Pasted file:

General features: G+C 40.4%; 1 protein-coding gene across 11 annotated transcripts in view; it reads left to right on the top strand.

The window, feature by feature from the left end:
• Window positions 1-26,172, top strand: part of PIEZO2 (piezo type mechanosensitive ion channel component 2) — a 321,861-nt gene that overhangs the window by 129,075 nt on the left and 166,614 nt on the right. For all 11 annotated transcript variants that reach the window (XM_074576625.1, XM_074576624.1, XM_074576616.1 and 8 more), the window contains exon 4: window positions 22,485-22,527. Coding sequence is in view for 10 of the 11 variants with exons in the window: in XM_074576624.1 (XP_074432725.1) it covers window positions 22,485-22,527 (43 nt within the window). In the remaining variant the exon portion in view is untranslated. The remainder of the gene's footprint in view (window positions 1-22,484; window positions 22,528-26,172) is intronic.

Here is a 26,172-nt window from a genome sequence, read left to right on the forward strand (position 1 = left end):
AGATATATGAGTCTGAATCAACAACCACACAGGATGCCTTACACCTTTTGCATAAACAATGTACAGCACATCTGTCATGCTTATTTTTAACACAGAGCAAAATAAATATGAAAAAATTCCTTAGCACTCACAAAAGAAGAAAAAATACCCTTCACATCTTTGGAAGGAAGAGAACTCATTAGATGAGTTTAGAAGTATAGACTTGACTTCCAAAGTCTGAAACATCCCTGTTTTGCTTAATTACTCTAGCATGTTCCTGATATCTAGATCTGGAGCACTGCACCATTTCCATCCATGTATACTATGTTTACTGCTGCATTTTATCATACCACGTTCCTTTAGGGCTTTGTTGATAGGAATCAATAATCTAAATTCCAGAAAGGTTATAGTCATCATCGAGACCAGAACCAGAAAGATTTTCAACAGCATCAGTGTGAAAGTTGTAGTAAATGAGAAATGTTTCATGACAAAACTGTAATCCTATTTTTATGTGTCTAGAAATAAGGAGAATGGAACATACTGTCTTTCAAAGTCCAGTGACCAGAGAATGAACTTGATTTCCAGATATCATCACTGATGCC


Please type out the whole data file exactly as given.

General features: G+C 40.4%; 1 protein-coding gene across 11 annotated transcripts in view; it reads left to right on the top strand.

The window, feature by feature from the left end:
• Window positions 1-26,172, top strand: part of PIEZO2 (piezo type mechanosensitive ion channel component 2) — a 321,861-nt gene that overhangs the window by 129,075 nt on the left and 166,614 nt on the right. For all 11 annotated transcript variants that reach the window (XM_074576625.1, XM_074576624.1, XM_074576616.1 and 8 more), the window contains exon 4: window positions 22,485-22,527. Coding sequence is in view for 10 of the 11 variants with exons in the window: in XM_074576624.1 (XP_074432725.1) it covers window positions 22,485-22,527 (43 nt within the window). In the remaining variant the exon portion in view is untranslated. The remainder of the gene's footprint in view (window positions 1-22,484; window positions 22,528-26,172) is intronic.

Here is a 26,172-nt window from a genome sequence, read left to right on the forward strand (position 1 = left end):
AGATATATGAGTCTGAATCAACAACCACACAGGATGCCTTACACCTTTTGCATAAACAATGTACAGCACATCTGTCATGCTTATTTTTAACACAGAGCAAAATAAATATGAAAAAATTCCTTAGCACTCACAAAAGAAGAAAAAATACCCTTCACATCTTTGGAAGGAAGAGAACTCATTAGATGAGTTTAGAAGTATAGACTTGACTTCCAAAGTCTGAAACATCCCTGTTTTGCTTAATTACTCTAGCATGTTCCTGATATCTAGATCTGGAGCACTGCACCATTTCCATCCATGTATACTATGTTTACTGCTGCATTTTATCATACCACGTTCCTTTAGGGCTTTGTTGATAGGAATCAATAATCTAAATTCCAGAAAGGTTATAGTCATCATCGAGACCAGAACCAGAAAGATTTTCAACAGCATCAGTGTGAAAGTTGTAGTAAATGAGAAATGTTTCATGACAAAACTGTAATCCTATTTTTATGTGTCTAGAAATAAGGAGAATGGAACATACTGTCTTTCAAAGTCCAGTGACCAGAGAATGAACTTGATTTCCAGATATCATCACTGATGCC